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Celebration grid – Management 3.0

Insanity is doing something over and over again and expecting a different result.

Insanity is doing something over and over again and expecting a different result. If you evaluate objectively what you’re doing – over and over again – and you’re not satisfied with the output – why would you keep repeating it? Humans are creatures of habit and routine. If you’d like to change something in your routine, you should focus on small and incremental changes. How does this work in groups of people? At home… , at work? We would like to improve our behavior and practices, but the daily routine often prevents us.

Here’s the idea:

1/ create an environment which allows to try-out something else, regardless the outcome

2/ actually plan (with your peers) to try-out new stuff

and 3/ focus on the learning.

Trying-out‘ basically means experimenting. It could be whatever: a new approach, a new practice, a different technique, … you don’t know the outcome, you make an educated guess. List your assumptions.

A few recommendations:

  • select a limited number of experiments (may be just ‘one’) (as with any action point for improvement); and plan to “execute” the experiment the next iteration (e.g. the next 2 weeks)
  • regardless of the outcome, plan to discuss and evaluate the experiment at the next ‘retrospective’. An experiment should be evaluated quantitatively and qualitatively – specify the “evaluation metrics” beforehand.
  • focus on the learning: what did you learn? In the end, do you consider the outcome a success or a failure? When not convinced, you can plan to extend the experiment. Or create a different experiment. Often, in teams, there are a lot of dynamics – different backgrounds, different opinions, no consensus – and that’s okay. The point is to agree to not-agree and to plan an experiment and evaluate the outcome.

Questions to ask

Focus on the following questions:

1/ What did we do well?

2/ What did we learn?

The first question helps us to focus on the positive outcome. It’s essential to celebrate successes – do not only focus on bad stuff happening.

The second question helps us to really think about learning. In fact, it’s not that important if we fail or succeed, it’s important to learn (from successes and failures). Remember FAIL = First Attempt In Learning.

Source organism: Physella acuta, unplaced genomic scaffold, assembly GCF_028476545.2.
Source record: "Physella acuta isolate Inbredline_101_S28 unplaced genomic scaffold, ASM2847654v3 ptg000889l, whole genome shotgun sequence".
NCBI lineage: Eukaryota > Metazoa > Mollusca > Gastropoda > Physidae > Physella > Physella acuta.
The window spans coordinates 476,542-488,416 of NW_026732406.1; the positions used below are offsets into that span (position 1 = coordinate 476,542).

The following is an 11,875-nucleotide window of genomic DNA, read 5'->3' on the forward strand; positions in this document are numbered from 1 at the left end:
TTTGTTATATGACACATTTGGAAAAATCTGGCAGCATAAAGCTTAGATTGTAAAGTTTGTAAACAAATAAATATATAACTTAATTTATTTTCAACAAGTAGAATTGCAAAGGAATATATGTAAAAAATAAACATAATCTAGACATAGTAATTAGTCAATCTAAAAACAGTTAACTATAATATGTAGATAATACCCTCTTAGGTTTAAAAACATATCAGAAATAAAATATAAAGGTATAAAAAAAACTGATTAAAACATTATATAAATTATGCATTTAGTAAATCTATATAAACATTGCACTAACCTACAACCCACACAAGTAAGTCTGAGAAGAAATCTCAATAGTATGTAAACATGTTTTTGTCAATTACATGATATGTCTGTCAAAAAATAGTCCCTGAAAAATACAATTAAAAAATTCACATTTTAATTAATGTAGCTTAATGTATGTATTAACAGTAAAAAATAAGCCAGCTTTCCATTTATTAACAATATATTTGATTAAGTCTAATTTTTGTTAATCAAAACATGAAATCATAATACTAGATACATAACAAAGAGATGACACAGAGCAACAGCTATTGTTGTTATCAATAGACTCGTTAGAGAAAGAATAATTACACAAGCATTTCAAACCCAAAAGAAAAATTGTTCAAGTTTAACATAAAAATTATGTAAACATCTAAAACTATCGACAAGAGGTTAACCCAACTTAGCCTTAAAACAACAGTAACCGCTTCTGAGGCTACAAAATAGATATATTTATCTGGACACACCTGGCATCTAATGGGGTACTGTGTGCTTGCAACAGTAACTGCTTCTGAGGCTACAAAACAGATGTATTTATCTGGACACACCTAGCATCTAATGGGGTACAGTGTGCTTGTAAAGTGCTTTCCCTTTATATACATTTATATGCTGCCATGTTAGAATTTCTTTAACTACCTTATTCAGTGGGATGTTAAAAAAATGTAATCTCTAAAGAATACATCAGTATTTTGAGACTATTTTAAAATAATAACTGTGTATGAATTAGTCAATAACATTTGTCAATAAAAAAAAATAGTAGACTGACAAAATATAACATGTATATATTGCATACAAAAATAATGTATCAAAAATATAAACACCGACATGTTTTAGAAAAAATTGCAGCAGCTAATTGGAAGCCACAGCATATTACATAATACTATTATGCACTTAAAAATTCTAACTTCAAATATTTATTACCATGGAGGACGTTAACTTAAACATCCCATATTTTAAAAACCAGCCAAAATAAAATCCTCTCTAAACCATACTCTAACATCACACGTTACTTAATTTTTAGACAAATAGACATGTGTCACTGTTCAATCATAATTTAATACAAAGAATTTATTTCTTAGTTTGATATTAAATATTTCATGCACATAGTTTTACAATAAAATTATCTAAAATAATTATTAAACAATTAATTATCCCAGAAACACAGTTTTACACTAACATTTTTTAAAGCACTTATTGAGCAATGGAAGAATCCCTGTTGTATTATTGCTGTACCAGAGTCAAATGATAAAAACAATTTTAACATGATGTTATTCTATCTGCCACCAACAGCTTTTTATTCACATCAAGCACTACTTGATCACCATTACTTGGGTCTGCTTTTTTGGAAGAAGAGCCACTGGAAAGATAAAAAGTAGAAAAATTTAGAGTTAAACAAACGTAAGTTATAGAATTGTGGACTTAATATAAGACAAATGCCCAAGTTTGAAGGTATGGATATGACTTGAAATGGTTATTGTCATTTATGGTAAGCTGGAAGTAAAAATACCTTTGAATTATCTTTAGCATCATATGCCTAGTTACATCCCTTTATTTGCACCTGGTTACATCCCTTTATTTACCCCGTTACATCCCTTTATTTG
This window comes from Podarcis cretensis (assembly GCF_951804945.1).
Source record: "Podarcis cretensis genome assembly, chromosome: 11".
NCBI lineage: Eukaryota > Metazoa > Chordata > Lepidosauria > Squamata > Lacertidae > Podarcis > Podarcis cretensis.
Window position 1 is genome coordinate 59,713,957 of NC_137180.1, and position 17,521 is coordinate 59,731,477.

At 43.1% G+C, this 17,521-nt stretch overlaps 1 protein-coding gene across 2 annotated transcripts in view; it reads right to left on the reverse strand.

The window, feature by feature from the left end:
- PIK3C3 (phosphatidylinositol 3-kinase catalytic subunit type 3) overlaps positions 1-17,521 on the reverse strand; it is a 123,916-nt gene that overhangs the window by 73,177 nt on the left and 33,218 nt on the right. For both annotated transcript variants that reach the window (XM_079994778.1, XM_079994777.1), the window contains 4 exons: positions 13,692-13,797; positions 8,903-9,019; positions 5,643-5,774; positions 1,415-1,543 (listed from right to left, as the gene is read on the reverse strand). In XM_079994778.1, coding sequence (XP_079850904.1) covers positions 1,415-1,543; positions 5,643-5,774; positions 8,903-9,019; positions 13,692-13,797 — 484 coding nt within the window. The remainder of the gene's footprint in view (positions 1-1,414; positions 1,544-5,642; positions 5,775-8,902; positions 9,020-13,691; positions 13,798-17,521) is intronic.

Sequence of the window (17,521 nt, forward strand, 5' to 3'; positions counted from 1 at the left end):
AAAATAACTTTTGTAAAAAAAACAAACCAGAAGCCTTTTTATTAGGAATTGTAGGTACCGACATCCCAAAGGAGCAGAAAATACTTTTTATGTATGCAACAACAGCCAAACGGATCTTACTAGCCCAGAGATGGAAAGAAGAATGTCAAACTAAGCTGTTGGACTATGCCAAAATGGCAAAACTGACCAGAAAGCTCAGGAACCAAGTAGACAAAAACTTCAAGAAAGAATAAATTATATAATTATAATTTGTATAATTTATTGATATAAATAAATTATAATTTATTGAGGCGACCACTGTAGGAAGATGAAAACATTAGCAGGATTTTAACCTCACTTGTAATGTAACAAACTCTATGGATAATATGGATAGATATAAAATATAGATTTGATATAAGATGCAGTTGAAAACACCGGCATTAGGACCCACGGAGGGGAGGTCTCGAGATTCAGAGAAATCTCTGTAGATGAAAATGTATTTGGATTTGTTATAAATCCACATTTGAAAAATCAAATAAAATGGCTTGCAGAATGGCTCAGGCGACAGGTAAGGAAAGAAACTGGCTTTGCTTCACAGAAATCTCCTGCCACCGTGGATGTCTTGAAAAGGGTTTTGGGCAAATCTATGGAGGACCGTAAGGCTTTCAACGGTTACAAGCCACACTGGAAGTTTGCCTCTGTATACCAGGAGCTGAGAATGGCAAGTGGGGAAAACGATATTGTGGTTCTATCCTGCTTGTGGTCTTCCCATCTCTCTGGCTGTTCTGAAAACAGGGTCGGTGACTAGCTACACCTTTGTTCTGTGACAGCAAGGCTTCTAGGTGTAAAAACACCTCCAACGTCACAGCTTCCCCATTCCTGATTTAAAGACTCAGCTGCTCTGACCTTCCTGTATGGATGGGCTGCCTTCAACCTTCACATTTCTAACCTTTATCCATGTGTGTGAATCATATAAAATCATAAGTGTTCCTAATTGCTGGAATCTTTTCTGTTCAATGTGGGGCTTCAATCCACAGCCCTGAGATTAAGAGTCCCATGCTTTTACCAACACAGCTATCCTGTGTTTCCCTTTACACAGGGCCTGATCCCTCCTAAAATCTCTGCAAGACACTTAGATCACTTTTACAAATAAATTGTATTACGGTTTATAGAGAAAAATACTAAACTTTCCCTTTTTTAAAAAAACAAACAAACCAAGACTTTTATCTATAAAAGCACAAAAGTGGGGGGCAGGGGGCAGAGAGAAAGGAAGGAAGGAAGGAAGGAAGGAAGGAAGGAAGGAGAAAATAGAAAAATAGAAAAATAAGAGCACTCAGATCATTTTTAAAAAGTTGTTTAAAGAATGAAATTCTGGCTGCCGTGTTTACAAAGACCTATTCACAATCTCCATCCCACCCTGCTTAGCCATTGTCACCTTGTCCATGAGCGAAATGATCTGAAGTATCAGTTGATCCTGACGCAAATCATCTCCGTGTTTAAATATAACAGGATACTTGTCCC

FAIL = First Attempt In Learning

Tool: celebration grid

The following canvas helps to keep track of successes, failures and experiments. And most importantly to focus on learning.

Management 3.0 celebration grid

Management 3.0 celebration grid

Behaviors can be mistakes, experiments, or practices – these can have a successful outcome or not.

Look at the different parts of the canvas:

Mistakes (unintentionally) may have a positive outcome, let’s evaluate and perhaps: turn them into a practice Run experiments. Evaluate, celebrate successes. Practices with a successful outcome we keep
Let’s not repeat practices (mistakes) which lead to failure Run experiments. Evaluate, learn from failures. Practices may fail, we evaluate why. Is it a one-time failure? Can we improve?
Learning is optimal when the probability of success or failure is equal.

Practices” in the broad sense, this includes relationship to people, tools, techniques.

You can use this canvas

– during retrospectives

– during any team meetings

Create a culture of experimenting. Make small investments to experiment.

Time-box the experiments. When the experiment turns out to be a failure, it had a small cost.

Make sure to plan the experiments (you can add these to the work backlog for the next iteration) and make sure to evaluate the experiments at a regular time.

An example

Celebration grid

Celebration grid example

  • We celebrate the coming of a new team member
  • We celebrate the work done by our new Scrum master
  • We had bad luck regarding the review
  • We made some mistakes which shouldn’t be repeated
  • We had some mistakes, but these were acceptable
  • We had some learnings with positive outcome! Let’s repeat these.
  • We had some learnings about failures, we made an action point!
  • And … let’s plan new experiments!


Einstein on misattribution: ‘I probably didn’t say that.’

Changing Our Routines and Habits

Celebration Grids: Performance Management that Celebrates Learning instead of Success v. Failure



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